and like the fogs above the bogs, soon floated through the square
where people sat at tea to chat, and thought 'How could he dare'
But freedom's price is never nice: like storms before the flood
the Daily Rag was on a jag, was looking out for blood,
deemed Jackie's thoughts untamed and fraught, then dragged him through the mud
By snooping clues, they plucked his views like grapes upon the vine.
Big Brother came, blamed Jackie's name for thinking out of line,
shut Jack away from light of day while letting freedom shine
The Junta Brass, with eyes of glass, were dressed in fine array
to hear the words (though slightly slurred) the witness gasped to say,
while Justice snored (the water board awash with Perrier)
Well, Jack was charged with laws enlarged in secret dossiers
within the guise of spreading lies and leading thoughts astray -
The Jury's out... the rabble shout 'well someone's gotta pay'
The Judge (who fears the mind’s frontiers), he turned his head to yawn
while making haste through courtroom waste, though slightly pale and wan -
The voodoo Lune withdrew as soon as Night condemned the Dawn
While in his cell, the verdict fell - the sighs of Silence, rife
While in his cell, the verdict fell - the Reaper played a fife
While in his cell, the verdict fell - the price was Jackie's life
While censor’s cooks are roasting books (and truth) on stakes ablaze,
well, Jackie's head (though chopped and shed) still thinks about the praise
for deeds once done in victories won when cruising in a craze,
and then again about the sin of thinking, nowadays,
where, absently, humanity is served in urns on trays -
And, reconciled, it simply smiles at fortune's funny ways
A mind was caught while thinking thoughts neath Sammy’s prying gaze
and forced to stop by concept cops, else join the castaways.
For now it's law to hold in awe the brave new world's malaise
and dance like mimes to rigid rhymes (which no one disobeys)
and celebrate with white-washed pate, adorned with dead bouquets -
With freedom’s death, time holds its breath, and waits for better days...
Long poem by
Princess Poetry | Details |
To all who have never known, it's time that you've been told.
Tell the population to change its ways before these lost lives and souls are all in vain.
Tell the girls to think long and hard before they let a man twice their age break their heart. Tell
them to think about who they are and what they want to be before they choose to conceive.
Tell the boys who think they're men to think and think again when fatherhood is calling their name and
they're hanging their heads in debt and shame.
Tell them what it's really like to go to school, then work three jobs or more to pay child support, then
beg a stranger for a ten dollar gas tip to fill up their tank just get home at night and make the trip.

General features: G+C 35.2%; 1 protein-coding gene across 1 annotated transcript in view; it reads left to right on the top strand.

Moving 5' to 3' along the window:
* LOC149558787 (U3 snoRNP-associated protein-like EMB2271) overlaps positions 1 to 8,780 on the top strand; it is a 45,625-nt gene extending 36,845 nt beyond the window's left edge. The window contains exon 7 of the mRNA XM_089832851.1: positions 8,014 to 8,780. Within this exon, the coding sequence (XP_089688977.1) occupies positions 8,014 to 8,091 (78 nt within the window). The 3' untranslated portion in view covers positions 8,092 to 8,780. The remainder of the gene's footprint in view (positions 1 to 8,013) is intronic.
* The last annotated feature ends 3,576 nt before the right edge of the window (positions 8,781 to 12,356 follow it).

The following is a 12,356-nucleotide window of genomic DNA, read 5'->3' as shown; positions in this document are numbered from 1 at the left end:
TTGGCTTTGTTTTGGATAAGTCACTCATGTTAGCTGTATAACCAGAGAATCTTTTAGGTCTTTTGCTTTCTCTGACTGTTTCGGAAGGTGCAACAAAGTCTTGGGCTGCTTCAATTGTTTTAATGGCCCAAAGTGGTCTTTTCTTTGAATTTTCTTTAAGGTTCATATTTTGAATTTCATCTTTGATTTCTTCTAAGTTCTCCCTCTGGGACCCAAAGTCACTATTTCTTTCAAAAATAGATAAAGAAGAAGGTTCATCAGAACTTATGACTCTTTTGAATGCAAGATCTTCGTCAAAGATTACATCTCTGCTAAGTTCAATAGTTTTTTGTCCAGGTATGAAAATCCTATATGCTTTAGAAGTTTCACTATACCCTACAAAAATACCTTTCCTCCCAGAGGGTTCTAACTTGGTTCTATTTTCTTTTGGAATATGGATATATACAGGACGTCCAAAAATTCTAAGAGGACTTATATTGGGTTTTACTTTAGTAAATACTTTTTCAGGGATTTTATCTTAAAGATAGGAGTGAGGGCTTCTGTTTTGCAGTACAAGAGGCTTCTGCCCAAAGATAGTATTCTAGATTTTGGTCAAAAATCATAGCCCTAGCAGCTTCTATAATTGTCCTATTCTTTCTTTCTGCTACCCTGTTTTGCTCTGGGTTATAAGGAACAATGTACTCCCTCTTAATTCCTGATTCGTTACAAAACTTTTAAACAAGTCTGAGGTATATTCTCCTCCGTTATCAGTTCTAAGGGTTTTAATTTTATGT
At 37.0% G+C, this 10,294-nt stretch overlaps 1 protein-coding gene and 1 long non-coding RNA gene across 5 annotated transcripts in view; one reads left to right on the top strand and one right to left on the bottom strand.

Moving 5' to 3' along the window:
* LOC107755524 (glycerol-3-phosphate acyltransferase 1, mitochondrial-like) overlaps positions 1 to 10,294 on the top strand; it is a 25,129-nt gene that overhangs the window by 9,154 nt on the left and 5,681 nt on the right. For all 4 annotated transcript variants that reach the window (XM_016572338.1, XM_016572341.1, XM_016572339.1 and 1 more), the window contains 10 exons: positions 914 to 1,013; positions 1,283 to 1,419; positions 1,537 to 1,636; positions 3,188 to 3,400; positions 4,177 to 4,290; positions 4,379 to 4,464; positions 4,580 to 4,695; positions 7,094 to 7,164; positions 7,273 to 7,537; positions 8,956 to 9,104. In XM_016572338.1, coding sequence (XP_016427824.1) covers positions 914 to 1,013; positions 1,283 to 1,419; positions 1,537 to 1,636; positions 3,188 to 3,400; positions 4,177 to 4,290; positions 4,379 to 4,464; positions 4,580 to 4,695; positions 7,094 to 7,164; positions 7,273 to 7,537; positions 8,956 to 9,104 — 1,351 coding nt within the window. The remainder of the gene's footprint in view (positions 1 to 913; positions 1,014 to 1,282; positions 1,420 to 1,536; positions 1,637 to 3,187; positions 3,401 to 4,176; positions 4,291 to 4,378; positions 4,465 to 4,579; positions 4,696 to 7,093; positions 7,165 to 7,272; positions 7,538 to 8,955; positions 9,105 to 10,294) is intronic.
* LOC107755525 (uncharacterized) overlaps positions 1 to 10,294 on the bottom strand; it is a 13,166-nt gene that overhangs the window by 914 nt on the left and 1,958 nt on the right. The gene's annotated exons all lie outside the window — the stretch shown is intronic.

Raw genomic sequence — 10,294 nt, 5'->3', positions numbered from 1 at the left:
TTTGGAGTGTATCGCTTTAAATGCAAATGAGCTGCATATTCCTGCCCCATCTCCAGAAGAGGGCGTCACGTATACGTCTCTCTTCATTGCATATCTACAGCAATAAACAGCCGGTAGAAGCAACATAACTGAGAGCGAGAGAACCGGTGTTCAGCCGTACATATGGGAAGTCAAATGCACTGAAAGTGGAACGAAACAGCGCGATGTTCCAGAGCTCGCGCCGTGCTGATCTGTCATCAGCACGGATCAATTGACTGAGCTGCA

Tell them that their parents were right when they go to sleep, crying themselves to sleep at night.
Tell them their friends are traitors in disguise, watching and waiting for opportunities to tell them lies
and sabotage their lives.
Tell the preteen girls in every walk of education and life to take control of their lives and souls. Tell
them it's okay to tell the teenage boys that no means no.
Tell them that being different is something to be proud of. Tell them that being different will save them
for their true love. Becoming a Mother at thirty is a whole world better than being one at sixteen.
Remind them of the wishes they made when they were little girls when they still dwelt in their hopes
Tell them to value who they are and listen to their hearts. Their unspoken, sweetest dreams are what
and who they're meant to be.
Tell the young men and women who don't know what to do that with their lives not to rush into being
husbands and wives. Tell them to become who they were born to be. Tell them not to lose their passion
five or six days a week because they were given innate goals, hopes and dreams to fulfill their
Tell the girls who just discovered they're going to be a mother that they will make it one way or
Tell them that when the guy they thought loved them was only telling them a lie, that he's not what's
important anymore. Their little girl or their little boy is going to be their pride and joy.
One day, they'll have a reason to forget the hopelessness and sorrow they once met.
Tell the men who came home from war to find an empty house and home that there is so much more.
Tell them they are our honored heroes. That is something that goes far deeper than anyone truly knows.
Tell the children who were moved from countless foster homes that they are not alone. Tell them there
is someone who cares. Tell them that there is an end to their nightmares.
Tell the parents who lived their lives through their children that they can no longer run and hide.
They have seen, heard and ignored when their children have begged and cried. Tell them it is their loss
for living with their regrets and the lost expectations they never met.
Tell the criminals that live inside a demented state of mind that hell is reserved for the lessons they re-
fused to learn. Tell them insanity is never an excuse for abuse.
Tell every man who ever hurt a woman and forced her child to watch has their time ticking away on the
clock. Tell them they can't use violence to get what they want anymore. Karma is kicking down every
window and every door.
Tell the women who chose their boyfriends and their drugs over their babies that an apology will never
be enough. Tell them that nothing is ever worth the price they'll have to pay for who they hurt.
Tell the orphans that Heaven remembers them and hears their prayers. Tell them that Someone
truly cares. Tell them that there will be someone to tuck them in at night and greet them each
morning when they wake up to the sunlight.
Tell the women in abusive relationships that it won't get better. It will only get worse. Tell them to get
now before they're not the only one who gets hurt. Tell them to get out before he steals more than their
keys and their purse.
Tell the countless girls who struggle with their weight to go beyond the hate. Tell them they are
beautiful and perfect in every way and it doesn't matter what anyone else has to say.
Tell the widows who feel the most alone that the Universe empathizes and it knows. Tell them they are
loved and they are on their way Home.
Tell those who have lost it all, but still stand for what they believe in, that they are the reason we still
have a chance to win. Tell them their bravery is what we stand for. Their courage is our open door.
Tell them. Tell them all we are here with open arms and loving hearts. Tell them this is the perfect place
to start. Tell them they can be all they are. Tell them that. Tell them then. Tell them now. Tell
them time and time again. Tell them loud and clear. Tell them right here. Tell them. Oh yes, please tell